The outdoor Blue Bar also includes a cigar menu with brands like Bolivars, Cohibas, Cuabas, H. Upmanns, Montecristos and Partagás, and some pre-embargo Cubans. Those, I could easily skip.
My evening would not include dining at Gleneagles finest: Andrew Fairlie, ranked as Scotland’s only two Michelin star restaurant. Instead I attended an elegant banquet complete with a tartan decorated table. Following cocktails, we feasted on a goat’s cheese panna cotta decorated with apple blossom and pomegranates. Then, a loin of slow cooked lamb, followed by warm chocolate fondant with sour cherries. Quite impressive, I’d say. My visit to Scotland was off to a magnificent start and Gleneagles surely lived up to it’s glamorous reputation.
A Slideshow of photos from Gleneagles Resort:
A winter escape in Michigan’s Upper Peninsula; are you kidding? Most Floridians happily forgo snow shoveling, driving under treacherous road conditions and freezing rain. But the fluffy white stuff often makes the right stuff for winter fun. So, I flew to Crystal Mountain Resort near Traverse City in February to frolic in the frigid air.
I laced up cross country skis and was soon gliding along peaceful trails. Snow encrusted branches hung over the frosty landscape and sunshine sparkled through the pines. I kept warm by the constant movement of my arms and legs and rationalized the effort earned me a steaming mug of hot chocolate.
In the afternoon, I thought I’d take a shot at a new sport–paintball biathlon. I’d never fired a paintball gun before, but discovered it was rather easy. What was difficult was shushing (cross country skiing) from station to station as fast as possible, then calming the heart rate enough to aim at the target. I hardly resembled the athletes in the Winter Olympics, but sure gained a new perspective and respect of their sport.
Crystal Mountain Resort offers numerous winter activities and I did my best to try them all. I hit the downhill slopes but the chairlift ride seemed too cold for this Southern lady. Ice skating found me with wobbly ankles and I admit, I would have preferred an indoor rink.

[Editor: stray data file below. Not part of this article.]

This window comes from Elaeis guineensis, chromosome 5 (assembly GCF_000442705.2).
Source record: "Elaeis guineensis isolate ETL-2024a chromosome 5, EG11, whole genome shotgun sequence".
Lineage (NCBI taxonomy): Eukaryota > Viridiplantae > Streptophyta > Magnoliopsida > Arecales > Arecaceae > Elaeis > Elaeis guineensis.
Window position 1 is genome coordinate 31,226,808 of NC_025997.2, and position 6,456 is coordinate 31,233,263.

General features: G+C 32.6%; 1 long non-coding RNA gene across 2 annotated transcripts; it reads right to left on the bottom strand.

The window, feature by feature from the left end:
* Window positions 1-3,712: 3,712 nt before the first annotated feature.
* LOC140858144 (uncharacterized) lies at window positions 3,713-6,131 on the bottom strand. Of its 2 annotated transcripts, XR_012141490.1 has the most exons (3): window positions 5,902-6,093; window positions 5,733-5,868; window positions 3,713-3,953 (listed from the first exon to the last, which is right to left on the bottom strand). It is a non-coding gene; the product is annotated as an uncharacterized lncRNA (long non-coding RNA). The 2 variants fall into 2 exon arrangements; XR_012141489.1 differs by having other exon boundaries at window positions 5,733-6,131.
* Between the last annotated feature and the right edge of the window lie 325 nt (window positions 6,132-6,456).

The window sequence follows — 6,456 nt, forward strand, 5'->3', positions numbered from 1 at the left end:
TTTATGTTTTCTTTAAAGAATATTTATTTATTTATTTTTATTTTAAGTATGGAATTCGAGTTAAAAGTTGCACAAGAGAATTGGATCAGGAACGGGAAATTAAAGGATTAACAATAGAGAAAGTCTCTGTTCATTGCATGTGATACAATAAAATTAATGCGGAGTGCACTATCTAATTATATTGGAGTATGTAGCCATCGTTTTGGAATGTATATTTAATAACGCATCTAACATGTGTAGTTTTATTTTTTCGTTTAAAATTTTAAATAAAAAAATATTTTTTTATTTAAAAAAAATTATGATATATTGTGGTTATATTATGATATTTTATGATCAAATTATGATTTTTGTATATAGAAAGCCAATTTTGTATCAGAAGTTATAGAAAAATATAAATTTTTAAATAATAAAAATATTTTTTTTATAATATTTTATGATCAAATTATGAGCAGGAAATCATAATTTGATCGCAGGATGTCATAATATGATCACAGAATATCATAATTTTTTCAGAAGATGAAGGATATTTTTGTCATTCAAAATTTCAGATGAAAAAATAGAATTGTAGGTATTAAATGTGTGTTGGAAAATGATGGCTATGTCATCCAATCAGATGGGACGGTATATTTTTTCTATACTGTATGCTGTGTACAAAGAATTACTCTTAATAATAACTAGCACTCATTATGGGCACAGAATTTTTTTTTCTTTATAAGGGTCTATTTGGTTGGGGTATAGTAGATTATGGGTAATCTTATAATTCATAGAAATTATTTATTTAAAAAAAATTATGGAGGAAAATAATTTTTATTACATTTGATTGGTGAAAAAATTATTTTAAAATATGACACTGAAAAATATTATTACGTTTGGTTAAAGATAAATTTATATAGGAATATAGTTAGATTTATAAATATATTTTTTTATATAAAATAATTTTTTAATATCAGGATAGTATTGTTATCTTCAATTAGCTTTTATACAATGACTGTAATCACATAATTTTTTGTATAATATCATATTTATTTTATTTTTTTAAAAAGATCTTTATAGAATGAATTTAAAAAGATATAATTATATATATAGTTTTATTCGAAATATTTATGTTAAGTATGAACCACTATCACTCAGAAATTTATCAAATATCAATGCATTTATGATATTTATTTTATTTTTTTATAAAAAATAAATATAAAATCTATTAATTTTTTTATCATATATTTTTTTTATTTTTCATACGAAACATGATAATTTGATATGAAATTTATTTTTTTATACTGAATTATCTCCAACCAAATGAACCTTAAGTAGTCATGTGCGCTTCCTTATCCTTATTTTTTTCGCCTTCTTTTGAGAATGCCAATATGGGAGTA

Then, I discovered the Crystal Spa– oh my. An outdoor whirlpool blasted my circulatory system before I indulged in a calming massage. How heavenly to relax with therapeutic touch as warm aromatic oils and stones are applied to the body. Truly decadent as was food in the restaurants.
By nightfall the slopes were illuminated, creating a mystical aura. Snow tubing looked like a hoot but I chose to watch, pretending I was a parent observing my kids. A late evening walk took me by cute rental cottages with icicles dangling from the roofs.
Dogsledding? You bettcha. I became Nanook of the North being pulled by magnificent canines who howled and begged to run. Once they took off, the huskies quieted, content at doing what they love. Fortunately, the owner rode along and instructed me to lean in or out of the sled to balance it over the course.
I didn’t have time for snowmobiling or snowboarding, although they remain popular options in Michigan. Instead, I made a road trip to local wineries. Yes, they’re open in the winter and the view from the top of the Old Mission Peninsula was worth the drive — striking clear blue water in Grand Bay abutting white covered fields. Fabulous wine, too.
I reckon I can honestly recommend leaving Florida and submerging yourself in the snow– for up to a week. Then return to the Sunshine State and you’ll appreciate the glorious weather even more.
If you go:
Crystal Mountain Resort
12500 Crystal Mountain Drive
Thompsonville, MI 49683
800 968 7686
Oh my gosh! I almost feel guilty talking about this experience. However, I recently encountered the ultimate indulgence, and the best part: zero fat grams and no calories. Just mix some tangy Key Lime juice with a mojito’s cool refreshing mint to create a killer concoction. No alcohol necessary; simply add essentials oils and slather over the body.
My skin drank in vast quantities of the soothing emollients during the signature spa body treatment – a Key Lime mojito scrub from Calm Waters Spa at Hawks Cay. You see, I purposely stopped by Duck Key on my way to Islamorada, when returning from Key West. The small 60-acre island is home to the famed Hawks Cay Resort. But, little did I know I was in for such a sensual and scentual treat.